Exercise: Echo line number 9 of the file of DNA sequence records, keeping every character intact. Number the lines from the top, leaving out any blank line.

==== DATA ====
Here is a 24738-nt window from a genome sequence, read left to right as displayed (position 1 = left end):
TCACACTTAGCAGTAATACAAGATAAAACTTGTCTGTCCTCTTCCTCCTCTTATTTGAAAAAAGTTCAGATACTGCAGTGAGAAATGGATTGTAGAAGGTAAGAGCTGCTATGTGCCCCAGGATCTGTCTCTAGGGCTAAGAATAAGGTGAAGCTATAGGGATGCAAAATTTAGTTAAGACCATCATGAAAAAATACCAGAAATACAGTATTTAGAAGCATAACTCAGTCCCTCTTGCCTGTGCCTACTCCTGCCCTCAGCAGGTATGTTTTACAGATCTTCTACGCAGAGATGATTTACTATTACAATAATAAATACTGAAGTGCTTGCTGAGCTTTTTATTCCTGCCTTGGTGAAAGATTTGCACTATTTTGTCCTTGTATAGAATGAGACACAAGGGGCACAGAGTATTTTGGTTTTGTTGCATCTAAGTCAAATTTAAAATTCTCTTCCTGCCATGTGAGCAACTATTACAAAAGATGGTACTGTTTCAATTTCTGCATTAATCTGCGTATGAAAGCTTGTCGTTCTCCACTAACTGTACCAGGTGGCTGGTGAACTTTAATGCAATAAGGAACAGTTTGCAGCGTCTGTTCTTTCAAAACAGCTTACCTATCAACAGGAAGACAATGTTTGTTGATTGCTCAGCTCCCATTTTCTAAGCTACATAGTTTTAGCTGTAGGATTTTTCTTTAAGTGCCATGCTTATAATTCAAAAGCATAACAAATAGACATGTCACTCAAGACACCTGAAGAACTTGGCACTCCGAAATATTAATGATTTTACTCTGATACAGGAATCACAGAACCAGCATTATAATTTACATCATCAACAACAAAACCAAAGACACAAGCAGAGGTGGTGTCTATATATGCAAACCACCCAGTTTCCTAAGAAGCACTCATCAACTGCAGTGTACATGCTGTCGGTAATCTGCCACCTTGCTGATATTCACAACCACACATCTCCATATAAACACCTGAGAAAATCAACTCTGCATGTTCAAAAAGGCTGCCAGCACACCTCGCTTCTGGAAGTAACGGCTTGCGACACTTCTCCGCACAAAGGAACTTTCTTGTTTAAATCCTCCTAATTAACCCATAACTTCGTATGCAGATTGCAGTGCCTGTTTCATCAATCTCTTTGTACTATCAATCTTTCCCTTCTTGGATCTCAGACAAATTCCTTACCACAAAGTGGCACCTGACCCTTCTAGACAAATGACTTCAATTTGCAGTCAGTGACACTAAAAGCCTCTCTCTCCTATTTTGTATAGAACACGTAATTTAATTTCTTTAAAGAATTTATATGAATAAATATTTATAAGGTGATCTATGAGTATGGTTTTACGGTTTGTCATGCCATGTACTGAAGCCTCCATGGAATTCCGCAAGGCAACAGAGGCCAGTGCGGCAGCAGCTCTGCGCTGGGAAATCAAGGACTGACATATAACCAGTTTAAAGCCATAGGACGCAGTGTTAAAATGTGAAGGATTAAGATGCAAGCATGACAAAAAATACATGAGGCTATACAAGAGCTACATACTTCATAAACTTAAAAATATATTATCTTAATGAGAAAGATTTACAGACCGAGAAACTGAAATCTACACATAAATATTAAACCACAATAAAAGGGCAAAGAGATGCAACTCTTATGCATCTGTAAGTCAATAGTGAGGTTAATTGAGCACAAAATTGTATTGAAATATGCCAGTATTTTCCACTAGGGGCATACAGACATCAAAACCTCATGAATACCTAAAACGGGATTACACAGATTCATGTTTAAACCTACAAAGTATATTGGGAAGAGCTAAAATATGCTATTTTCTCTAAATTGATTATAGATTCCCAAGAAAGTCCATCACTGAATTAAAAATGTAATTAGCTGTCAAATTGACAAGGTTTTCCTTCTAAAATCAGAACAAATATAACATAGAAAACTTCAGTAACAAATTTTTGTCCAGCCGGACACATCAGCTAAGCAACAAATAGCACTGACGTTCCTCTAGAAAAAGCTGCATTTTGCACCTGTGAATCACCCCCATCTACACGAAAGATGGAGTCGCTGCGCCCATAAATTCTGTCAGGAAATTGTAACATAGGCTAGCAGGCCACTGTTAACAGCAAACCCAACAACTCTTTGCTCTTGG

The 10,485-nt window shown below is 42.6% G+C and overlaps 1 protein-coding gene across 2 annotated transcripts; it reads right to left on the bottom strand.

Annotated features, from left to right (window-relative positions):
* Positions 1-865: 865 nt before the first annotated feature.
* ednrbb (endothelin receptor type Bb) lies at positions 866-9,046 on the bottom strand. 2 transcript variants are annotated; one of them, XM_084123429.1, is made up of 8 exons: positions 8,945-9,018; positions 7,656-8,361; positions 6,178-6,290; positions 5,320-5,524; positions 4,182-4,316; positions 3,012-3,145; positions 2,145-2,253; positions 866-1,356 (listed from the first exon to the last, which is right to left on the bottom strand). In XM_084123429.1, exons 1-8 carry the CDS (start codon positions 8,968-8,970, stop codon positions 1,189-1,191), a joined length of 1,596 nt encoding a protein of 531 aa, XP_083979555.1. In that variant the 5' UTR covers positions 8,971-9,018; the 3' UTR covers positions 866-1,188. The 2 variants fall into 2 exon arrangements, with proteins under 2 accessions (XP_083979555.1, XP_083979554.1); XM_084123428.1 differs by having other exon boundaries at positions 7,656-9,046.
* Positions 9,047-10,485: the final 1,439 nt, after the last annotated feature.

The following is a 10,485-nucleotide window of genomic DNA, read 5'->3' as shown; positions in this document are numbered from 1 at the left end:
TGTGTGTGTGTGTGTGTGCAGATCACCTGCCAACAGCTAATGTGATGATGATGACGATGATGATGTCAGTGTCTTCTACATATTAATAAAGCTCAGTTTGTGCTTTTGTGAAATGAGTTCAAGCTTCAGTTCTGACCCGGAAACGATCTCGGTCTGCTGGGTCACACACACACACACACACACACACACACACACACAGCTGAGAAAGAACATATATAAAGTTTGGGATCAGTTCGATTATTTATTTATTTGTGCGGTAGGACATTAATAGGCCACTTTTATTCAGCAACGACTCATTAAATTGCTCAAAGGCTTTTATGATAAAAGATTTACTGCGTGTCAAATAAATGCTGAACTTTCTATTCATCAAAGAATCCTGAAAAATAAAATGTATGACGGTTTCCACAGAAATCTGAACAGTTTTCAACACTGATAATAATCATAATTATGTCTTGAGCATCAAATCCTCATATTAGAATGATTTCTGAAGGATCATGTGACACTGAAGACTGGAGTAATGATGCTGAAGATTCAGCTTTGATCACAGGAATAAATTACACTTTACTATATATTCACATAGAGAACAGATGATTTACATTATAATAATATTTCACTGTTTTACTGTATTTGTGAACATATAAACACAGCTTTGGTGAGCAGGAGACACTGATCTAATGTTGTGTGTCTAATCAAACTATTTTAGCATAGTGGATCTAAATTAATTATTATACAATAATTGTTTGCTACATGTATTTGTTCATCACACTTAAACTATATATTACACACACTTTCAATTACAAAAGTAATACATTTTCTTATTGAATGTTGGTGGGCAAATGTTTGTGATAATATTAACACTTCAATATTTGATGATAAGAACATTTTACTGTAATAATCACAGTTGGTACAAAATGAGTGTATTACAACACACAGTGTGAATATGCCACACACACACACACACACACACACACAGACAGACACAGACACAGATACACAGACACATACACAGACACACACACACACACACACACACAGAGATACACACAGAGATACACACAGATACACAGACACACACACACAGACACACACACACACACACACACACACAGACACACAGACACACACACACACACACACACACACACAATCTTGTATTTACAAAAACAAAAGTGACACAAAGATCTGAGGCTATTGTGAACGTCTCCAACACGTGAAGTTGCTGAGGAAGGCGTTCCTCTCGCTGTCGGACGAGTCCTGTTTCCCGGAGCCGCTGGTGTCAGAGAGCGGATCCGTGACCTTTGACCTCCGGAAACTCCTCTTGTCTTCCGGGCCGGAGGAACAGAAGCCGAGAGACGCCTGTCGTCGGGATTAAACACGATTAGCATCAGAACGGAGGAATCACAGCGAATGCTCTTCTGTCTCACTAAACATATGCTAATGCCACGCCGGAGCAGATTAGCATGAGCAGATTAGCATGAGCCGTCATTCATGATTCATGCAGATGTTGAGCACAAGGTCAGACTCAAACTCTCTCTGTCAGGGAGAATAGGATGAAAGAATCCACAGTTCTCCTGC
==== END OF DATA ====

TGTGTGTGTGTGTGTGTGCAGATCACCTGCCAACAGCTAATGTGATGATGATGACGATGATGATGTCAGTGTCTTCTACATATTAATAAAGCTCAGTTTGTGCTTTTGTGAAATGAGTTCAAGCTTCAGTTCTGACCCGGAAACGATCTCGGTCTGCTGGGTCACACACACACACACACACACACACACACACACACAGCTGAGAAAGAACATATATAAAGTTTGGGATCAGTTCGATTATTTATTTATTTGTGCGGTAGGACATTAATAGGCCACTTTTATTCAGCAACGACTCATTAAATTGCTCAAAGGCTTTTATGATAAAAGATTTACTGCGTGTCAAATAAATGCTGAACTTTCTATTCATCAAAGAATCCTGAAAAATAAAATGTATGACGGTTTCCACAGAAATCTGAACAGTTTTCAACACTGATAATAATCATAATTATGTCTTGAGCATCAAATCCTCATATTAGAATGATTTCTGAAGGATCATGTGACACTGAAGACTGGAGTAATGATGCTGAAGATTCAGCTTTGATCACAGGAATAAATTACACTTTACTATATATTCACATAGAGAACAGATGATTTACATTATAATAATATTTCACTGTTTTACTGTATTTGTGAACATATAAACACAGCTTTGGTGAGCAGGAGACACTGATCTAATGTTGTGTGTCTAATCAAACTATTTTAGCATAGTGGATCTAAATTAATTATTATACAATAATTGTTTGCTACATGTATTTGTTCATCACACTTAAACTATATATTACACACACTTTCAATTACAAAAGTAATACATTTTCTTATTGAATGTTGGTGGGCAAATGTTTGTGATAATATTAACACTTCAATATTTGATGATAAGAACATTTTACTGTAATAATCACAGTTGGTACAAAATGAGTGTATTACAACACACAGTGTGAATATGCCACACACACACACACACACACACACACAGACAGACACAGACACAGATACACAGACACATACACAGACACACACACACACACACACACACAGAGATACACACAGAGATACACACAGATACACAGACACACACACACAGACACACACACACACACACACACACACAGACACACAGACACACACACACACACACACACACACACAATCTTGTATTTACAAAAACAAAAGTGACACAAAGATCTGAGGCTATTGTGAACGTCTCCAACACGTGAAGTTGCTGAGGAAGGCGTTCCTCTCGCTGTCGGACGAGTCCTGTTTCCCGGAGCCGCTGGTGTCAGAGAGCGGATCCGTGACCTTTGACCTCCGGAAACTCCTCTTGTCTTCCGGGCCGGAGGAACAGAAGCCGAGAGACGCCTGTCGTCGGGATTAAACACGATTAGCATCAGAACGGAGGAATCACAGCGAATGCTCTTCTGTCTCACTAAACATATGCTAATGCCACGCCGGAGCAGATTAGCATGAGCAGATTAGCATGAGCCGTCATTCATGATTCATGCAGATGTTGAGCACAAGGTCAGACTCAAACTCTCTCTGTCAGGGAGAATAGGATGAAAGAATCCACAGTTCTCCTGC